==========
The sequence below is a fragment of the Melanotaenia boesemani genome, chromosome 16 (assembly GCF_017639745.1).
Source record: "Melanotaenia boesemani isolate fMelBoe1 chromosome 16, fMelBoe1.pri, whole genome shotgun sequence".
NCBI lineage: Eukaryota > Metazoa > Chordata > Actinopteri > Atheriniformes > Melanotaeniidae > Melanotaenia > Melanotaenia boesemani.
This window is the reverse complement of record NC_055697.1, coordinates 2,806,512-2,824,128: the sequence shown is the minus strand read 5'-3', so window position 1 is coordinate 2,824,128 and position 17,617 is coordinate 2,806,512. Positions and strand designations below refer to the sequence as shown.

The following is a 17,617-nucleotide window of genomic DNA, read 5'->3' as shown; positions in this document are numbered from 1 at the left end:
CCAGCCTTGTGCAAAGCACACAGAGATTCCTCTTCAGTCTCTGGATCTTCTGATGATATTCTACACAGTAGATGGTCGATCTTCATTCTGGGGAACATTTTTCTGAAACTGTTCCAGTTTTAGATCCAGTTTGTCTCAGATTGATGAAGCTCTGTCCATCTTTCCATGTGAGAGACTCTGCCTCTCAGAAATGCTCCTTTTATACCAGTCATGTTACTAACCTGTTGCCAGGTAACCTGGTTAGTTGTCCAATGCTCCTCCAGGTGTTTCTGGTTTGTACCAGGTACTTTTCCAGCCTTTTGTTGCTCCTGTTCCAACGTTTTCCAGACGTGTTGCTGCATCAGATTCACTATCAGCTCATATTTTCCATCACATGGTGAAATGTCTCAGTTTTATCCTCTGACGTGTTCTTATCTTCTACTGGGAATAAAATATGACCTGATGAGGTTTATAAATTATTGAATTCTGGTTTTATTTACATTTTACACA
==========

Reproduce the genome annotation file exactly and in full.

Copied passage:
The sequence below is a fragment of the Melanotaenia boesemani genome, chromosome 16 (assembly GCF_017639745.1).
Source record: "Melanotaenia boesemani isolate fMelBoe1 chromosome 16, fMelBoe1.pri, whole genome shotgun sequence".
NCBI lineage: Eukaryota > Metazoa > Chordata > Actinopteri > Atheriniformes > Melanotaeniidae > Melanotaenia > Melanotaenia boesemani.
This window is the reverse complement of record NC_055697.1, coordinates 2,806,512-2,824,128: the sequence shown is the minus strand read 5'-3', so window position 1 is coordinate 2,824,128 and position 17,617 is coordinate 2,806,512. Positions and strand designations below refer to the sequence as shown.

The following is a 17,617-nucleotide window of genomic DNA, read 5'->3' as shown; positions in this document are numbered from 1 at the left end:
CCAGCCTTGTGCAAAGCACACAGAGATTCCTCTTCAGTCTCTGGATCTTCTGATGATATTCTACACAGTAGATGGTCGATCTTCATTCTGGGGAACATTTTTCTGAAACTGTTCCAGTTTTAGATCCAGTTTGTCTCAGATTGATGAAGCTCTGTCCATCTTTCCATGTGAGAGACTCTGCCTCTCAGAAATGCTCCTTTTATACCAGTCATGTTACTAACCTGTTGCCAGGTAACCTGGTTAGTTGTCCAATGCTCCTCCAGGTGTTTCTGGTTTGTACCAGGTACTTTTCCAGCCTTTTGTTGCTCCTGTTCCAACGTTTTCCAGACGTGTTGCTGCATCAGATTCACTATCAGCTCATATTTTCCATCACATGGTGAAATGTCTCAGTTTTATCCTCTGACGTGTTCTTATCTTCTACTGGGAATAAAATATGACCTGATGAGGTTTATAAATTATTGAATTCTGGTTTTATTTACATTTTACACA